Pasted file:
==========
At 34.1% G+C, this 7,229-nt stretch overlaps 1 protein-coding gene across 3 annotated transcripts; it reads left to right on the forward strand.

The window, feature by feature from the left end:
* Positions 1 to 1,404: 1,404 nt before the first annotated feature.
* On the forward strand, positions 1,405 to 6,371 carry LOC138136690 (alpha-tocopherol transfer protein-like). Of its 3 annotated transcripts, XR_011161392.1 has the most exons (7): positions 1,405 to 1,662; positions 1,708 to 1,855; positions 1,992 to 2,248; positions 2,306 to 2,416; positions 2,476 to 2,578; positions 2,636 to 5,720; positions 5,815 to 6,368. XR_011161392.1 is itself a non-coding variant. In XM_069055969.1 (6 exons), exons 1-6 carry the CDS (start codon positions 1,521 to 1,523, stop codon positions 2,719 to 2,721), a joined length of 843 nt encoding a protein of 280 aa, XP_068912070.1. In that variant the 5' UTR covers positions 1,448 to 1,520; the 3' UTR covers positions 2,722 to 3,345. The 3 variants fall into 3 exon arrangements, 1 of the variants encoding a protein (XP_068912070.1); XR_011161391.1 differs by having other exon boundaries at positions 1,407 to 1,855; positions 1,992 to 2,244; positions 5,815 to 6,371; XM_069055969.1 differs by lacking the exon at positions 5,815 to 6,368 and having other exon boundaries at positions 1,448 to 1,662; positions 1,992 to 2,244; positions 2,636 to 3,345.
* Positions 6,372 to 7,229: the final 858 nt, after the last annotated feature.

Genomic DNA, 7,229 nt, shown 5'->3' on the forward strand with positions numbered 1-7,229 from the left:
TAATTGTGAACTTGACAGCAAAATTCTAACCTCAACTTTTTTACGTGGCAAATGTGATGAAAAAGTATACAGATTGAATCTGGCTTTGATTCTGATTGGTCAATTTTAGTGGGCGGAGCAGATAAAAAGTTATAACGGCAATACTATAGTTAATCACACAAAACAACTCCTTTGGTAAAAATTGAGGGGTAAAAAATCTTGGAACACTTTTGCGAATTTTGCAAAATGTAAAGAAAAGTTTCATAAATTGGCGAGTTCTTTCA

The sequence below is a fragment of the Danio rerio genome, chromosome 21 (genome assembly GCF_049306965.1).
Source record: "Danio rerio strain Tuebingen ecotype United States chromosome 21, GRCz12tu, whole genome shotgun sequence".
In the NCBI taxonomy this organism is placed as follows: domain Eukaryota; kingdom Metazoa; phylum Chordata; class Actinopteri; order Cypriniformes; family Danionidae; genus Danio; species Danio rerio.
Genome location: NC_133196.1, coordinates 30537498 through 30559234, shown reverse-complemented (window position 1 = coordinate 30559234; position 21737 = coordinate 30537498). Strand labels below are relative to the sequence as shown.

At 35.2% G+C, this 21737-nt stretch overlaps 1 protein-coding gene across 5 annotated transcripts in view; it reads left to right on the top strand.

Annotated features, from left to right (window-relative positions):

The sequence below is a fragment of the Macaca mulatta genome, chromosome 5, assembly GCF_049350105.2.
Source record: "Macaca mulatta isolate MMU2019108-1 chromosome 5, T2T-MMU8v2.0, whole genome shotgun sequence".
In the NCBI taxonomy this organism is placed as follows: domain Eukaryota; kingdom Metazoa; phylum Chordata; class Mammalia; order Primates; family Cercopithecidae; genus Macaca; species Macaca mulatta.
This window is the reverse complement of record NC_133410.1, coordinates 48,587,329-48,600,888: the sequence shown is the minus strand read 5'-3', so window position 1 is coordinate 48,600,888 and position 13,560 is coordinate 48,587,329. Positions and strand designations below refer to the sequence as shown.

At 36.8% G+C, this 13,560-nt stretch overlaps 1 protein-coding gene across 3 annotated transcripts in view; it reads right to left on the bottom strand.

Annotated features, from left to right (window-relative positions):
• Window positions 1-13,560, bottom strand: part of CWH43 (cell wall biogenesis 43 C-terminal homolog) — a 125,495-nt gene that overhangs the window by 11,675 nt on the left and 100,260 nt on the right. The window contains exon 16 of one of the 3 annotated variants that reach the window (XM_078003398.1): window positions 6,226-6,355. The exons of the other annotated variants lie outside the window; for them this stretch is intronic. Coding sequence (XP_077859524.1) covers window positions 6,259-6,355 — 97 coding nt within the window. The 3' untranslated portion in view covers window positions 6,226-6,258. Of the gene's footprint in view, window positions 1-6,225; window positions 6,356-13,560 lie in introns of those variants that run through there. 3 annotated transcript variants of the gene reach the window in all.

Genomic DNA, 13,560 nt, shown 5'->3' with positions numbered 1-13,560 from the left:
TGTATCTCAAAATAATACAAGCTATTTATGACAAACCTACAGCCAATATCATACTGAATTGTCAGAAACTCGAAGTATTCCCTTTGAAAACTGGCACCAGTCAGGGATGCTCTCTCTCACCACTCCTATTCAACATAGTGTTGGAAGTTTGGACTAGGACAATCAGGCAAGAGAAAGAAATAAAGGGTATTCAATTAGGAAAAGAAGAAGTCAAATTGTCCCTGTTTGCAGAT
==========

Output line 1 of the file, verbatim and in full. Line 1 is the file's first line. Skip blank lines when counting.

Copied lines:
At 34.1% G+C, this 7,229-nt stretch overlaps 1 protein-coding gene across 3 annotated transcripts; it reads left to right on the forward strand.